Leftist activist and comedian Rosie O’Donnell is facing prosecution and time behind bars after being caught contributing more than the legal limit to five Democratic political candidates while using fake names.

Rosie O’Donnell used four variations of her name and five different New York addresses to make the contributions. According to legal experts, this may show intent to disguise the contributions and get away with the felony of making illegal contributions in the names of others.

Federal Election Commission rules limit contributions to federal candidates to $2,700 per election. Donors can max that out in a primary race, then max it out again during a general election for the same candidate. O’Donnell contributed more than $2,700 each to five candidates during the primary race.

The offense is punishable by large fines from the FEC. The FEC can also choose to let a donor move an excess donation from a primary race into the general election or refund it. It doesn’t have to impose the full amount of the fines, and it certainly does not have to criminally prosecute the individual.

O’Donnell’s contributions are similar to what conservative author and filmmaker Dinesh D’Souza did during the 2012 election cycle. He asked two friends and their spouses to contribute $10,000 each to a congressional campaign, then he reimbursed them. Prosecutors chose to bring charges against him, and he ended up pleading guilty to the felony of making illegal contributions in the names of others. He was sentenced to eight months in a halfway house, five years probation and a $30,000 fine.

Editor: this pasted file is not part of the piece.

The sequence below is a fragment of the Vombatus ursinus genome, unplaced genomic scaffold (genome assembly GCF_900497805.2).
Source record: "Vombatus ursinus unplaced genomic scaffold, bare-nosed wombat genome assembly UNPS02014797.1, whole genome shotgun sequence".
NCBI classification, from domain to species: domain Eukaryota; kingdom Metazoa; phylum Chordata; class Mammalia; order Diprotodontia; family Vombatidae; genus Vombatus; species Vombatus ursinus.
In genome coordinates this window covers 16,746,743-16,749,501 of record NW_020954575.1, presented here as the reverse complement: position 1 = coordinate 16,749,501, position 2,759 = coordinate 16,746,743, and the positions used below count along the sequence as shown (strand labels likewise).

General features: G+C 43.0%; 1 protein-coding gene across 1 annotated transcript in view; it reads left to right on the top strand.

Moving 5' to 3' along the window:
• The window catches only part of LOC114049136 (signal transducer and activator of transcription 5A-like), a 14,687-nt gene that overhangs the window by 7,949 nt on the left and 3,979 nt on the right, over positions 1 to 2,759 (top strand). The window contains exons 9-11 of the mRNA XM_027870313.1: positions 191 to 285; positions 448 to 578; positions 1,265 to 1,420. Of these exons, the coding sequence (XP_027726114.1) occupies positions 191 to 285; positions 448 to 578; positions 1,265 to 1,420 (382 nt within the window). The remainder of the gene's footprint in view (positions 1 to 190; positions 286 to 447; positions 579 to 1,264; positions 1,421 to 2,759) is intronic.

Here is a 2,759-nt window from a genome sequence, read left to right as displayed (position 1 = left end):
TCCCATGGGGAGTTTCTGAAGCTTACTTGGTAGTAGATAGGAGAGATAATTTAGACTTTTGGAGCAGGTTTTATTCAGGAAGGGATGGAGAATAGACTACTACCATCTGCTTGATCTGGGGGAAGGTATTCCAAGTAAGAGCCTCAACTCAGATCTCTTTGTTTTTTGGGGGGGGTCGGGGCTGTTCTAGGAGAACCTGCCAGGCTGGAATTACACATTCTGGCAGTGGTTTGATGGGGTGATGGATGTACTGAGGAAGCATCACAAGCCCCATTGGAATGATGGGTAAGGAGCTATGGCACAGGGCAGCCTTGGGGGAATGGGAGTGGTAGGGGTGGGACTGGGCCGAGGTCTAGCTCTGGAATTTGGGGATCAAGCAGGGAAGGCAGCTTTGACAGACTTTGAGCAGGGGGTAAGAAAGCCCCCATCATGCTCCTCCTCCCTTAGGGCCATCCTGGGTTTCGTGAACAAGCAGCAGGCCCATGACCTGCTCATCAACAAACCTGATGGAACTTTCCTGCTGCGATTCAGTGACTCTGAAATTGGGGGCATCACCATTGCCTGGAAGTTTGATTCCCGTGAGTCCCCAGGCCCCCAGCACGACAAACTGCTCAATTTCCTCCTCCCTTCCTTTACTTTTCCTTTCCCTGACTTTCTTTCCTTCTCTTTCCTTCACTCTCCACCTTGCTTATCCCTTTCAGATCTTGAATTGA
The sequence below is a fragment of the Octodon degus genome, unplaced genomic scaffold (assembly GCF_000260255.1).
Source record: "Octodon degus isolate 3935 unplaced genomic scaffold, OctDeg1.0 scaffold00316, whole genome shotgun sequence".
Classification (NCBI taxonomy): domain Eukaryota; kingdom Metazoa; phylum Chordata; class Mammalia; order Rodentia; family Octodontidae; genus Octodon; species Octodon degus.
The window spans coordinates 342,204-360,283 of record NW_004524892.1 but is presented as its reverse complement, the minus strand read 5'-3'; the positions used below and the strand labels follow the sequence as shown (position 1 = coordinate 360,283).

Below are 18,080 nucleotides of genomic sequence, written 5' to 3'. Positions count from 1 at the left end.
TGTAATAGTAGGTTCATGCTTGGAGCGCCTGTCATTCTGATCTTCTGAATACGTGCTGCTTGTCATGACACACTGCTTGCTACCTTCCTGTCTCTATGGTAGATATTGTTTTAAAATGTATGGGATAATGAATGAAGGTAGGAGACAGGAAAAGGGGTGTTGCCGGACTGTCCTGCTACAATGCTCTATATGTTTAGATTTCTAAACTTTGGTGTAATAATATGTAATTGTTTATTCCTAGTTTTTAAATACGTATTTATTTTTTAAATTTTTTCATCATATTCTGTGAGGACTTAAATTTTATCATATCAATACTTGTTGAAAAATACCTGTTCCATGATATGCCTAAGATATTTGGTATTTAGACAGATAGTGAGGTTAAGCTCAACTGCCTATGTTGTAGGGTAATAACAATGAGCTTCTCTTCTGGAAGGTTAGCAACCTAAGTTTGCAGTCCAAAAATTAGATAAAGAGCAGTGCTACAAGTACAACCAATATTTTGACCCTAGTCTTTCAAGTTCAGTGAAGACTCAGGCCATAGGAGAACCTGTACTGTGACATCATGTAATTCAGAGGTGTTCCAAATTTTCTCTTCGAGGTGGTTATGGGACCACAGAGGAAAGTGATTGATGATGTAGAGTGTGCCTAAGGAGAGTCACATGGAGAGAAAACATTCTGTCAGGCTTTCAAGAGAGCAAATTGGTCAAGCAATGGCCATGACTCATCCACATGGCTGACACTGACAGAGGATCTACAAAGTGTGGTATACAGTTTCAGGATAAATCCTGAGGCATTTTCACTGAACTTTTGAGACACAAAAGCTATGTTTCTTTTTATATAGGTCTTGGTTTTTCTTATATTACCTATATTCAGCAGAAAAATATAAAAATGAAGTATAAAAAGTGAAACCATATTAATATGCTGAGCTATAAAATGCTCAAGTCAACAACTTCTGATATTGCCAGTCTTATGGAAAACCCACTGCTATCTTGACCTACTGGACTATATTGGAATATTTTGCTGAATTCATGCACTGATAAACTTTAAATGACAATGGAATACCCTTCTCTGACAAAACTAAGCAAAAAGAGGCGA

Will Rosie O’Donnell receive a similar punishment for her similar actions? Or will the justice system turn a blind eye to O’Donnell because she is a left-wing activist?

Prosecutors didn’t need to bring charges against D’Souza. Especially not felony charges. Left-leaning Harvard Law Professor Alan Dershowitz saidat the time, “I can’t help but think that [Mr. D’Souza’s] politics have something to do with it… . It smacks of selective prosecution.” Dershowitz told Newsmax, “This is clearly a case of selective prosecution for one of the most common things done during elections, which is to get people to raise money for you. If they went after everyone who did this, there would be no room in jails for murderers.”

O’Donnell claims she did not know she had exceeded campaign finance limits. Then why did she use four different versions of her name and five different residential addresses?

The FEC penalties for contributing over the allowed limit and contributing in another’s name are quite similar — they are both fines. If D’Souza’s situation was escalated to criminal prosecution, then how is O’Donnell’s situation any different, if not worse? D’Souza tweeted about O’Donnell, “Five times more egregious than my case. Now let’s see if Lady Justice is truly blind.”